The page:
After all that, we are liable to long for the days of the kites. And when the fighting finally ends, it’s reasonable to assume that Israel would return to indirect negotiations with Hamas, and to consider exactly the same issues that are on the table at the moment: freedom of movement in and out of the Strip, and the rules of the game along the border fence.
What we are currently seeing may also make us recall Benjamin Netanyahu’s splendid flip-flop several months ago over the country’s policy on African asylum seekers. The prime minister knows what the requisite responsible policy is, but he’s afraid of an angry response from his political base. Education Minister Naftali Bennett and Defense Minister Avigdor Lieberman face the same problem.
The Israel Defense Forces, which has been standing in the breach for quite some time, is afraid that it will be portrayed as defeatist. That is the result of leaks over the exchange between Bennett and IDF Chief of Staff Gadi Eisenkot at Sunday’s security cabinet meeting – which damage the army’s ability to stand up to pressure from the politicians.
On Monday, Lieberman’s office announced new punitive measures at the Kerem Shalom border crossing with Gaza. The supply of fuel into the Strip was due to be halted from Tuesday morning until the following Sunday. The area of the fishing zone permitted to the Palestinians is also being reduced for a second time. When it comes to shipments of food and medicine into Gaza, the announcement was somewhat confusing: They would continue after being approved on an “individual basis.”
Throughout all these developments, there is a sense among the Israeli public of a heavier hand being applied on Gaza, while in practice, decisions are being left to bureaucrats in the office of Israel’s Coordinator of Government Activities in the Territories. Perhaps in the process we have gained room for maneuver of a couple of days to examine other options before the IDF receives direct orders to systematically shoot at those launching the kites – despite army chief Eisenkot’s reservations. Such an explicit order, contrary to the misleading comments of Netanyahu and his cabinet colleagues, has not yet been issued.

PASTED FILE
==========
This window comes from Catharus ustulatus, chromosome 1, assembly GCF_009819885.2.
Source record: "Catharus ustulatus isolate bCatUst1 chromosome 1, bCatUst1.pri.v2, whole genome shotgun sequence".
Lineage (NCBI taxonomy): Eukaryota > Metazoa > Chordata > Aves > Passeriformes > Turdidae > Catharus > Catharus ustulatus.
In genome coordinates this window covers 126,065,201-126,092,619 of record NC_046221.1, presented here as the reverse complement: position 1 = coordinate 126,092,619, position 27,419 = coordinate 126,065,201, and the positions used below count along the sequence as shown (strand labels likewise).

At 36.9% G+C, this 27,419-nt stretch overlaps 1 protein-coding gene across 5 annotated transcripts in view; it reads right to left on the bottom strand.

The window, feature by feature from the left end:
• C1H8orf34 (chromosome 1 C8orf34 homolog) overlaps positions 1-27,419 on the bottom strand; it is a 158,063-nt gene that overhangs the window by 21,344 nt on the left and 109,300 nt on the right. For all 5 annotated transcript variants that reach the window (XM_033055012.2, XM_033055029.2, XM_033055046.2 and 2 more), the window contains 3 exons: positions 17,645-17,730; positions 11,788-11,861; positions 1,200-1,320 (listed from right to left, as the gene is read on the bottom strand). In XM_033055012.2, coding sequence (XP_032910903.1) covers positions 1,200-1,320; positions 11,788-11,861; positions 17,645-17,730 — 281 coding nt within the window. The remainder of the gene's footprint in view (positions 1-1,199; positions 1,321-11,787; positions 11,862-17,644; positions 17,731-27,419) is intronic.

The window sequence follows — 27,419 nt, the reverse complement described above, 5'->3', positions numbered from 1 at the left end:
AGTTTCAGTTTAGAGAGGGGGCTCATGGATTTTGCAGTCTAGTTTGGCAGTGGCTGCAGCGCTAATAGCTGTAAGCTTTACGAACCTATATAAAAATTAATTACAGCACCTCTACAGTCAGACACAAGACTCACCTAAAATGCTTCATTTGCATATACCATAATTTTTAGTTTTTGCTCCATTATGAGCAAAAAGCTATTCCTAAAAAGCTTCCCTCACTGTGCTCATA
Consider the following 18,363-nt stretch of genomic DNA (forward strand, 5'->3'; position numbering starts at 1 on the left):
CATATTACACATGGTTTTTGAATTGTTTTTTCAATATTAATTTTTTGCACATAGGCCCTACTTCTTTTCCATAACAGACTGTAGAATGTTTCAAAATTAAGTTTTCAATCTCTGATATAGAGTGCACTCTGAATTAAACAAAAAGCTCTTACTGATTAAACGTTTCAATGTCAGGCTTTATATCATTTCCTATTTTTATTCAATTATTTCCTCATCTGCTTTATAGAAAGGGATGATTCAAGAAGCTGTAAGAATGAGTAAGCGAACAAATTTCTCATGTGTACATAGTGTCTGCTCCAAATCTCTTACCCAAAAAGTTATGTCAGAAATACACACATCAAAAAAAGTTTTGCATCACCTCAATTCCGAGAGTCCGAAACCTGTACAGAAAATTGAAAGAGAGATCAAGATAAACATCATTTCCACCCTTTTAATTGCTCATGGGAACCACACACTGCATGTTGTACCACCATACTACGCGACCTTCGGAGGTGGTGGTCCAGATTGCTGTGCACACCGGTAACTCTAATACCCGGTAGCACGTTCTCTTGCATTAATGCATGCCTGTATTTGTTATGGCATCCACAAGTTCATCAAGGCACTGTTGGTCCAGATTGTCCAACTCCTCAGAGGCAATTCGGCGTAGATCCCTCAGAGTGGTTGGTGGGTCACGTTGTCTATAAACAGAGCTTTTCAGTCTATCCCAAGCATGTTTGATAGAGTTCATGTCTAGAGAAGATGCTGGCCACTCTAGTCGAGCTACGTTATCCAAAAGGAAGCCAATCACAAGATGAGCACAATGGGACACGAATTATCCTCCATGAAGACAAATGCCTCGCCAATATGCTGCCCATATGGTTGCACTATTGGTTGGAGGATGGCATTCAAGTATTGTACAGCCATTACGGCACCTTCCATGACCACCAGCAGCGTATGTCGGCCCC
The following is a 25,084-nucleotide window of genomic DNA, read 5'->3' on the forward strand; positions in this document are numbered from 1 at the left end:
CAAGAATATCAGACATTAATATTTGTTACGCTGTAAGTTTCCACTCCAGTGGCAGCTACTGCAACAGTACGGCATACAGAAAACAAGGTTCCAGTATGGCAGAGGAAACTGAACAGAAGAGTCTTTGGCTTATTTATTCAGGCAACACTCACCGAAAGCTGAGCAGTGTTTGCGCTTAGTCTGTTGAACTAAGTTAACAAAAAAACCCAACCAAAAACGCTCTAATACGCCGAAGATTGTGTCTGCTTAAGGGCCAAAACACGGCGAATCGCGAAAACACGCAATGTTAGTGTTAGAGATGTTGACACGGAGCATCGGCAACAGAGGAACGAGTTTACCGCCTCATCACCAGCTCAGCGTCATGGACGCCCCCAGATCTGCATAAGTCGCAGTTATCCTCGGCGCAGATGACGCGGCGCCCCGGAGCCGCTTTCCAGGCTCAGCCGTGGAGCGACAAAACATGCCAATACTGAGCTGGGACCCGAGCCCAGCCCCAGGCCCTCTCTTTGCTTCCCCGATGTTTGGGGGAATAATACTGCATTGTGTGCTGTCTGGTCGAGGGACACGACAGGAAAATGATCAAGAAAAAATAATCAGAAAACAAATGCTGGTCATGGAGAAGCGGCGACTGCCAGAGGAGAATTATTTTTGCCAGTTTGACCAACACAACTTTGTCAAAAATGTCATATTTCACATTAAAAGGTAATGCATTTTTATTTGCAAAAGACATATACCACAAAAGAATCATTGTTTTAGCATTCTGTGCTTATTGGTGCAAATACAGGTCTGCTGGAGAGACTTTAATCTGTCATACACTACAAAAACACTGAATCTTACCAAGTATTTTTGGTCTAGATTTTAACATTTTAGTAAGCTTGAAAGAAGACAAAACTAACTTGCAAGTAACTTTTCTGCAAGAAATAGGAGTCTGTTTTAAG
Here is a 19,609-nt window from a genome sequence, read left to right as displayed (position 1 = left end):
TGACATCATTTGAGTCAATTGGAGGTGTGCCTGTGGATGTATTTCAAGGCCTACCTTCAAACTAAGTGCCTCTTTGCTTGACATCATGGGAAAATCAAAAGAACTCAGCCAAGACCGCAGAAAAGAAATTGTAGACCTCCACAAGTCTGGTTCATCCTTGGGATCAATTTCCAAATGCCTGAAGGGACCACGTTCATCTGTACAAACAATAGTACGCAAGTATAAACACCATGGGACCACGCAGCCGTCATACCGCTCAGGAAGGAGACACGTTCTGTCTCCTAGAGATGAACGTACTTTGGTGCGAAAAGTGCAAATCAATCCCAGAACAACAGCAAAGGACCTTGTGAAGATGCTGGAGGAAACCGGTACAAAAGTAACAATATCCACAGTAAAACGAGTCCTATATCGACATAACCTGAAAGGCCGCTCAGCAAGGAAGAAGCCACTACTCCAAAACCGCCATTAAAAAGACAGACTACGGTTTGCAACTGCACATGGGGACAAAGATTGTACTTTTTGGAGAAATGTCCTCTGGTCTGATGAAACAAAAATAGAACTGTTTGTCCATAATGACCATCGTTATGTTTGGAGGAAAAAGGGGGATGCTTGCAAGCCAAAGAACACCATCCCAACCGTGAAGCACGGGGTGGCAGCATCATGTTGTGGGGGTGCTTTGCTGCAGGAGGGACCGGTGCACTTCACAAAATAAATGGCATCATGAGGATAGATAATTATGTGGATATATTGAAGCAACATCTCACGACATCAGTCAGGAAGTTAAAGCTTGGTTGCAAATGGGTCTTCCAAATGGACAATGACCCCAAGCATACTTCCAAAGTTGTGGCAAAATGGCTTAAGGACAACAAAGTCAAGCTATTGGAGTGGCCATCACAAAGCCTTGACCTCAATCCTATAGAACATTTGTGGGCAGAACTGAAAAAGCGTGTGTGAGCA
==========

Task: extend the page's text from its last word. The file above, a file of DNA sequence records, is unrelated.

As is its wont, Hamas is also contributing to this march of folly. Despite his many years in Israeli prison, it appears that Yahya Sinwar, the organization’s political leader in Gaza, is again misreading the Israeli establishment. Hamas is also continuing to send mixed messages to Egypt, all the while leading the kite attacks. Occasionally a rocket is also fired over the border from Gaza, despite the cease-fire announced Saturday night, at Hamas’ request.
Sinwar is approaching the edge, and could end this clash by falling into the abyss – with Gaza, as always, paying the highest price. Ibrahim al-Madhoun, a Gaza journalist who is close to Hamas, put it well Monday when he wrote: “If the [incendiary] balloons cause a war, their use needs to be reassessed.”
For years, Netanyahu has been managing the ongoing crisis in the north with Iran and Hezbollah, for the most part wisely and cautiously, without leading Israel into war. There is also a measure of logic in the skepticism that he has been demonstrating over the prospects of a peace process with the Palestinian Authority – but it’s difficult to explain the conduct of his government over the past year when it comes to Gaza.
It’s an accident waiting to happen before our very eyes and prompts unpleasant comparisons with the conduct of leaders of other democratic countries – from President Trump’s embarrassing appearance at Monday’s summit meeting in Helsinki with Russian President Vladimir Putin, to the twists and turns of the British government, which is trapped under the weight of its false promises to the British public over Brexit.
When it comes to everything related to Gaza, it appears that the Israeli government is misleading the public as it entangles itself in baseless populist declarations.